The Decision Tree Algorithm: Information Gain

Which attribute to choose? (Part-2)

Today we are going to touch on something quite exciting. In our previous post we talked about Entropy of a set, E(S), and told you that entropy is nothing but a quantitative measure of how mixed up our set is! I also showed you that regardless of how the decision tree (DT) chooses the attributes for splitting, the general trend in Entropy is a continuous reduction to the point that when we get to the leaves of the DT, the sets are absolutely pure and the Entropy is reduced to 0. Today, we will talk about this interesting idea called the Information Gain (IG), which tells the DT about the quality of a potential split on an Attribute (A) in a set (S). Let’s start ūüėČ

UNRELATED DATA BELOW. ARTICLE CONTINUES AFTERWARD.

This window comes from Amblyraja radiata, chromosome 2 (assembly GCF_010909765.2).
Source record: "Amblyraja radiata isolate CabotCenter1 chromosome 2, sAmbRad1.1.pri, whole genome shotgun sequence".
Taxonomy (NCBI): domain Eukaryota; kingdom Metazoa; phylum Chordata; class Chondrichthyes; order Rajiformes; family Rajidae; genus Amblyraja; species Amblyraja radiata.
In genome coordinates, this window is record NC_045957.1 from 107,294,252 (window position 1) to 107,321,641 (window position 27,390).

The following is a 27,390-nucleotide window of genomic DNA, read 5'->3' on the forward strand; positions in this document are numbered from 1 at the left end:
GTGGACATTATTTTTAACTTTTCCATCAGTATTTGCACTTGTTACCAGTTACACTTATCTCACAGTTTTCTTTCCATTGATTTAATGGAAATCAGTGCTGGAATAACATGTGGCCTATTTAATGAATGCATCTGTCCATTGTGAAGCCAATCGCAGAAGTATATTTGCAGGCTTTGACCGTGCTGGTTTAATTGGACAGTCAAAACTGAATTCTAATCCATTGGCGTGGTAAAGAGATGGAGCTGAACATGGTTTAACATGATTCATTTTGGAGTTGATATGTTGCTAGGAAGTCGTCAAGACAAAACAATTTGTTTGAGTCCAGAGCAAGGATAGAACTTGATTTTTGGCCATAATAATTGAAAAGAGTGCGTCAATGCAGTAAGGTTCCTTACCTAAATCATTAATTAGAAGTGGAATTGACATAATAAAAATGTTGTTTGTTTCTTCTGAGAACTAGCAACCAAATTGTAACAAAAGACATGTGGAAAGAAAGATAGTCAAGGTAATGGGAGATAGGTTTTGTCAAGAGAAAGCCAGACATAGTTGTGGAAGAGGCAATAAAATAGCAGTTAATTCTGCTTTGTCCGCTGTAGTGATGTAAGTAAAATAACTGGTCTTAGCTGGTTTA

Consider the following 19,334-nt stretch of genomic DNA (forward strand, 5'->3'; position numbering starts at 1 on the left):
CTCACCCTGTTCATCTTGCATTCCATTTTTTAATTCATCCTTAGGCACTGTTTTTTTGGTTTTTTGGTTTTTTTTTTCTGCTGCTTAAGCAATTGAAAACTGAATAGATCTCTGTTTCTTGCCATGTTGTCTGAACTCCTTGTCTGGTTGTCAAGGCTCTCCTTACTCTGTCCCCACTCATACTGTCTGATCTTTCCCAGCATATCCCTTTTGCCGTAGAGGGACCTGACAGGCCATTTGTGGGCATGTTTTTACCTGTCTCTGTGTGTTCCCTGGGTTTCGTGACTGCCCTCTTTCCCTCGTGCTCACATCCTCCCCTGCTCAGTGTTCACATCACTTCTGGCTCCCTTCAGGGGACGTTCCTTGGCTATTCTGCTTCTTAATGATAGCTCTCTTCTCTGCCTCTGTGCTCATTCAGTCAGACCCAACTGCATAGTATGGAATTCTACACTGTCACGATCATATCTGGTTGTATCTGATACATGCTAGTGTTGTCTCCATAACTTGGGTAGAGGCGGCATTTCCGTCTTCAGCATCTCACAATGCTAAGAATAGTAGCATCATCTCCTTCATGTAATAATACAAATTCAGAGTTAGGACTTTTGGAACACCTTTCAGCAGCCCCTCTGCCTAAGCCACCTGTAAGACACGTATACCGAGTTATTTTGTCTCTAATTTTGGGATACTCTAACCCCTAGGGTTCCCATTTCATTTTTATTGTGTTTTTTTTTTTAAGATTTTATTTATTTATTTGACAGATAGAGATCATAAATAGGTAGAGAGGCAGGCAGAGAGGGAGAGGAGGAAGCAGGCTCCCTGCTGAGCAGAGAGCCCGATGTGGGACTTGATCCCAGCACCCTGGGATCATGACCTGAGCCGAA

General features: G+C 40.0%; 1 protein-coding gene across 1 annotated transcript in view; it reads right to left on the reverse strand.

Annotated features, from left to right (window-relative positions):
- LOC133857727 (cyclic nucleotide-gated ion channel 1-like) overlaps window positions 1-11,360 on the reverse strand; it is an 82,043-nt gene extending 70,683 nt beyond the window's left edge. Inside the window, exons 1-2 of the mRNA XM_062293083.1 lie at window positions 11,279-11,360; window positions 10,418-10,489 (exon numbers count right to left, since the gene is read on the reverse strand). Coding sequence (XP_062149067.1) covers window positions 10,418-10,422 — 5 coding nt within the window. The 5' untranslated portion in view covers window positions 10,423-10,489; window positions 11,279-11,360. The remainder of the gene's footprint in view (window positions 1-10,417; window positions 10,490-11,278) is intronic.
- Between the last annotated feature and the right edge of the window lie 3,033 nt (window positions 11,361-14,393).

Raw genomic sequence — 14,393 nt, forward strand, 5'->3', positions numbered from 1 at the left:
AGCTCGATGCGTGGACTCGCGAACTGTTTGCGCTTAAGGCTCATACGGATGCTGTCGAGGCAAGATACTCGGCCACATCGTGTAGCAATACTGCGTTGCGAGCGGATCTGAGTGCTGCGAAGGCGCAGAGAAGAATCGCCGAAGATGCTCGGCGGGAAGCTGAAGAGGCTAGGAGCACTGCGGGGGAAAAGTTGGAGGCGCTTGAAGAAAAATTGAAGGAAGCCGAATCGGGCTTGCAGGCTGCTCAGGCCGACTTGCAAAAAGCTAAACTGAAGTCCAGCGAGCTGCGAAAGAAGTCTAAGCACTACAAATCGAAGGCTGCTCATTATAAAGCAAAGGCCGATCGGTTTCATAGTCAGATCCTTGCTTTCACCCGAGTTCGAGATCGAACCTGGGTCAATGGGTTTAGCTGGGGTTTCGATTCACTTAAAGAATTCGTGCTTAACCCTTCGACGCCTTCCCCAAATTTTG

Information Gain: Split with Fastest Descent in Entropy

The entropy of a given subset, S, can give us some information regarding the chaos within S before we do any splitting. The decision tree (DT) however wants to know how it can reduce the entropy by choosing a smart splitting policy. More specifically, DT has an internal dialogue like this:

If I choose attribute A and split my subset S, how much will my current entropy, E(S), decrease? Which attribute will give me the largest reduction in entropy E(S)?

So, clearly DT needs to measure the entropy before and after a split for all the attributes in the training set and choose the attribute with the highest reduction in entropy. Remember the golden rule:

Highest Reduction in Entropy¬†‚Č° Highest Gain in Certainty¬†‚Č° Highest Information Gain (IG)